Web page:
The tracheostomy tube change is typically a safe and easy procedure, but complications can arise.  Although rare, tracheostomy tube displacement can occur during the tracheostomy tube change, resulting in the creation of a false tract.  Tracheostomy tube displacement is most common in the first few days following the tracheotomy procedure, before the tract has fully matured.  Patients with increased neck circumference, unusual airway anatomy, or with an elevated body mass index are at increased risk of having the tube placed into a false passage in the anterior mediastinum, especially if the caudal turn during insertion is made prematurely. The patient with a displaced tube may present with respiratory failure or subcutaneous emphysema.  Prevention of a displaced tracheostomy tube is critical and includes passing the suction catheter through the tracheostomy tube in order to confirm airway patency.  If there is resistance while passing the suction catheter, this may represent an improperly placed tube.  A fiberoptic tracheoscope can be very helpful to ensure correct placement of a tracheostomy tube and in addition allows for visual inspection of the airway anatomy, including the subglottic space.

There is risk of dislodgement during tie placement, and therefore it is important for one person to hold the tracheostomy tube in place to maintain the airway while the other person secures the tracheostomy tube in place.  The time for a stoma to close varies and loss of airway can occur if a dislodged tracheostomy tube is not managed quickly.

A dislodged or displaced tracheostomy tube requires immediate management.  See Emergency Tracheostomy Management from the National Tracheostomy Safety Project for more information.  

Summary

Changing an established tracheostomy tube is typically a safe and simple procedure.  The initial tracheostomy tube change requires caution as there is increased risk of airway loss when the tract is not fully mature.  Patients who are morbidly obese or have anatomical airway anomalies are also at high risk for complications.  Airway endoscopy can help confirm the appropriately sized tracheostomy tube is in the correct position and help minimize complications.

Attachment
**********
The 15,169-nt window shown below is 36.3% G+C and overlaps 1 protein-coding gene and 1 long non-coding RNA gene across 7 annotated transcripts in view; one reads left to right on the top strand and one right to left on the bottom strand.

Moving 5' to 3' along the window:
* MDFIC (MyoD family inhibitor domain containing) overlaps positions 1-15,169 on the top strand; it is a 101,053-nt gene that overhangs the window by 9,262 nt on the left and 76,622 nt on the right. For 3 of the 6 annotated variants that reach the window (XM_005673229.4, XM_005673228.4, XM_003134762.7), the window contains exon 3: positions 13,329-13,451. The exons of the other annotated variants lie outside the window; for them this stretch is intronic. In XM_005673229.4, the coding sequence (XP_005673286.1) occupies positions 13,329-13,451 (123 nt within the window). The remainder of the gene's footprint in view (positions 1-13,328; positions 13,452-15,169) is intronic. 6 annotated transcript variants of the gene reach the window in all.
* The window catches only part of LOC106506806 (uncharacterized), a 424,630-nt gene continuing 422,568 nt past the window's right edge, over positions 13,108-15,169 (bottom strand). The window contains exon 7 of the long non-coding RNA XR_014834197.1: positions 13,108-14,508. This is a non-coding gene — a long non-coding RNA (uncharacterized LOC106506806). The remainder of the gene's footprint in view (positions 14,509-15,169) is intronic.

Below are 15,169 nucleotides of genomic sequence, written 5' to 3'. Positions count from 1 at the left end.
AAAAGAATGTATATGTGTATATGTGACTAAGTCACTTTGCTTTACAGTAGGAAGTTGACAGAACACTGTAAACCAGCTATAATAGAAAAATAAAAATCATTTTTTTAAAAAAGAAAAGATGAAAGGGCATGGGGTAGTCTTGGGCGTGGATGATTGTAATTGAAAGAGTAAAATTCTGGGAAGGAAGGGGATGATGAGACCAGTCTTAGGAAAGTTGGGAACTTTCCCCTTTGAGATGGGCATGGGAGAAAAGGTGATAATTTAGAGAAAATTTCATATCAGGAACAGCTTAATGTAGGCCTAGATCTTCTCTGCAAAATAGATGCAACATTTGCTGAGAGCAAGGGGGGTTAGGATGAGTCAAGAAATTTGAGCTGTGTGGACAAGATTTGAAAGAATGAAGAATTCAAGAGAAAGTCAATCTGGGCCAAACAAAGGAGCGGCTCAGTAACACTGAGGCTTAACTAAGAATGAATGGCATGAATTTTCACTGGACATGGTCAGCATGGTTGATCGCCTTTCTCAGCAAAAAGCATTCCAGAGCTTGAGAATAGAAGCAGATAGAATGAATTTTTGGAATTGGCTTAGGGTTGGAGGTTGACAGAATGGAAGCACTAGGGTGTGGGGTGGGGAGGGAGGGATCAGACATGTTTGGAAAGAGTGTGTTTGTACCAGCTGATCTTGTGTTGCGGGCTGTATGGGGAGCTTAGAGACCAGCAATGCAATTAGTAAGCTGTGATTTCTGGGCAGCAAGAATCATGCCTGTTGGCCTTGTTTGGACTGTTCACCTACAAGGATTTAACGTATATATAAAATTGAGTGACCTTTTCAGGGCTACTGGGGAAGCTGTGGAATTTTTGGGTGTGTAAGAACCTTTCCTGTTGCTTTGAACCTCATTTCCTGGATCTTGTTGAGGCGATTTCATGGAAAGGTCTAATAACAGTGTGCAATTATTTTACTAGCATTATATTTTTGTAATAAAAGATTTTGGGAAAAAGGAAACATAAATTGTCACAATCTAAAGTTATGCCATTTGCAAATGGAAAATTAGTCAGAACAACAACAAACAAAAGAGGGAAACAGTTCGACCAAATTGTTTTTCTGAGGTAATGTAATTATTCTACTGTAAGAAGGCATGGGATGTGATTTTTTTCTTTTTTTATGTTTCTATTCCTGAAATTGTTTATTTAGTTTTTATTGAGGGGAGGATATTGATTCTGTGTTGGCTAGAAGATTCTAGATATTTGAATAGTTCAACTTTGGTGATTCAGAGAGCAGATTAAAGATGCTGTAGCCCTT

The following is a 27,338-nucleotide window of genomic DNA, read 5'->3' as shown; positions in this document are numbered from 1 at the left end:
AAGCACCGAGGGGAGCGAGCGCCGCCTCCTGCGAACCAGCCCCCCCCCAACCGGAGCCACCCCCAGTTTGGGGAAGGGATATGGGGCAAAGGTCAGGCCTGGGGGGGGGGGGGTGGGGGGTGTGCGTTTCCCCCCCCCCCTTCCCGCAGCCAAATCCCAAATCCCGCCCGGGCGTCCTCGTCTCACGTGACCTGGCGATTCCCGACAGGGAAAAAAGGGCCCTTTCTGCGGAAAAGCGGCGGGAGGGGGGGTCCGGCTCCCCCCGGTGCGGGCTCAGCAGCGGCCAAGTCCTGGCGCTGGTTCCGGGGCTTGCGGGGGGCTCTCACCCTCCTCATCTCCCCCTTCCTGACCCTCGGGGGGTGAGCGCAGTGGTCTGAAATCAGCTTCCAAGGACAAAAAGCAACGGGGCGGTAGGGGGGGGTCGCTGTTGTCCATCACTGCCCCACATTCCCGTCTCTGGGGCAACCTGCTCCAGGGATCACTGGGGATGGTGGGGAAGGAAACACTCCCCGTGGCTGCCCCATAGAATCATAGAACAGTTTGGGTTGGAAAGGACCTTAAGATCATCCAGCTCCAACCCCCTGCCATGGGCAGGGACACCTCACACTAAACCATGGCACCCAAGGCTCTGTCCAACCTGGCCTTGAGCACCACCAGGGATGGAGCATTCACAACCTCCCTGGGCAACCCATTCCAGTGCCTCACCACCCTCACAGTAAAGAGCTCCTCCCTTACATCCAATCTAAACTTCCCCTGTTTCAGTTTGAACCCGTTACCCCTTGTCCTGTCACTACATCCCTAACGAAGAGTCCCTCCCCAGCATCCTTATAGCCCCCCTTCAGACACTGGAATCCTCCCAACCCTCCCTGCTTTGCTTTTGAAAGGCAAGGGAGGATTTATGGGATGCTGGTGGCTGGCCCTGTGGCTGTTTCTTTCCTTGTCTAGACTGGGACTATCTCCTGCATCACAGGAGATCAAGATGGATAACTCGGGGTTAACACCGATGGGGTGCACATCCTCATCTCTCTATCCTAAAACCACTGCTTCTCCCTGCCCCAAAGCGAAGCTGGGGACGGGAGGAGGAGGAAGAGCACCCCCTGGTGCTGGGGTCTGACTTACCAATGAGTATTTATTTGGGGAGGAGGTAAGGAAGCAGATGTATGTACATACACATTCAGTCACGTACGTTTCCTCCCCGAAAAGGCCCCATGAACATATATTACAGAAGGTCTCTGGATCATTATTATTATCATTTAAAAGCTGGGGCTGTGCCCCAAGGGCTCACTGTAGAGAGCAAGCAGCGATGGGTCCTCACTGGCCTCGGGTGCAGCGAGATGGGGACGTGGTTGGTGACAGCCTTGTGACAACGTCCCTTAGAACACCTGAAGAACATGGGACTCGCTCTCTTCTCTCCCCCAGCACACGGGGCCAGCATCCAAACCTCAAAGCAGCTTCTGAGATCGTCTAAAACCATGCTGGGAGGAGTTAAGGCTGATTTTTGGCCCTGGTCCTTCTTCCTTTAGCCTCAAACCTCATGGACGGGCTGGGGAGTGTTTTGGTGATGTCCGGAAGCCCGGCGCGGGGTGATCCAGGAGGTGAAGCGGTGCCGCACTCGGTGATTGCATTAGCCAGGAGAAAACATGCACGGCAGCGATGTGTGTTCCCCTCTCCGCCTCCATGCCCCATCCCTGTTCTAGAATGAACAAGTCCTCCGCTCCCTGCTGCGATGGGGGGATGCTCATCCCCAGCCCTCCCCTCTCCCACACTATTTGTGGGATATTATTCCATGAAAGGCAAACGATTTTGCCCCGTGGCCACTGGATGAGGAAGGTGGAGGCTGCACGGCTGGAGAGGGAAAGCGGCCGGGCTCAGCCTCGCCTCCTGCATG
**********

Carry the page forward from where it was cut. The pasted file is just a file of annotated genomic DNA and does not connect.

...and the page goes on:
Resources

Fisher, DF, Kondili, D, Williams, J, Hess, D, Bittner, E, Schmidt, U.  Tracheostomy Tube Change Before Day 7 Is Associated With Earlier Use of Speaking Valve and Earlier Oral Intake.  
Hernandez, G. et al. (2013). The effects of increasing effective airway diameter on weaning from mechanical ventilation tracheostomized patients: a randomized controlled trial. Intensive Care Medicine. Jun;39(6):1063-70
 
Johnson DC, Campbell SL and Rabkin JD. Tracheostomy tube manometry: evaluation of speaking valves, capping and need for downsizing. The Clinical Respiratory Journal 2009; 3: 8–14.
 
Standards for the care of adult patients with a temporary tracheostomy, Intensive Care Society (2008)
 
Morris, LL, Whitmer, A, McIntosh, E. Tracheostomy Care and Complications in the Intensive Care Unit. Crit Care Nurse October 2013 33:1830doi:10.4037/ccn2013518
Mitchell, R. B., Hussey, H. M., Setzen, G., Jacobs, I. N., Nussenbaum, B., Dawson, C., … Merati, A. (2013). Clinical Consensus Statement: Tracheostomy Care. Otolaryngology–Head and Neck Surgery148(1), 6–20. https://doi.org/10.1177/0194599812460376
 

Tabaee A, Lando T, Rickert S, Stewart MG, Kuhel WI, Tabaee A, etal. Practice patterns, safety, and rationale for tracheostomy tube changes: a survey of otolaryngology training programs. Laryngoscope 2007;

Yaremchuk, K. (2003), Regular Tracheostomy Tube Changes to Prevent Formation of Granulation Tissue. The Laryngoscope, 113: 1-10. doi:10.1097/00005537-200301000-0000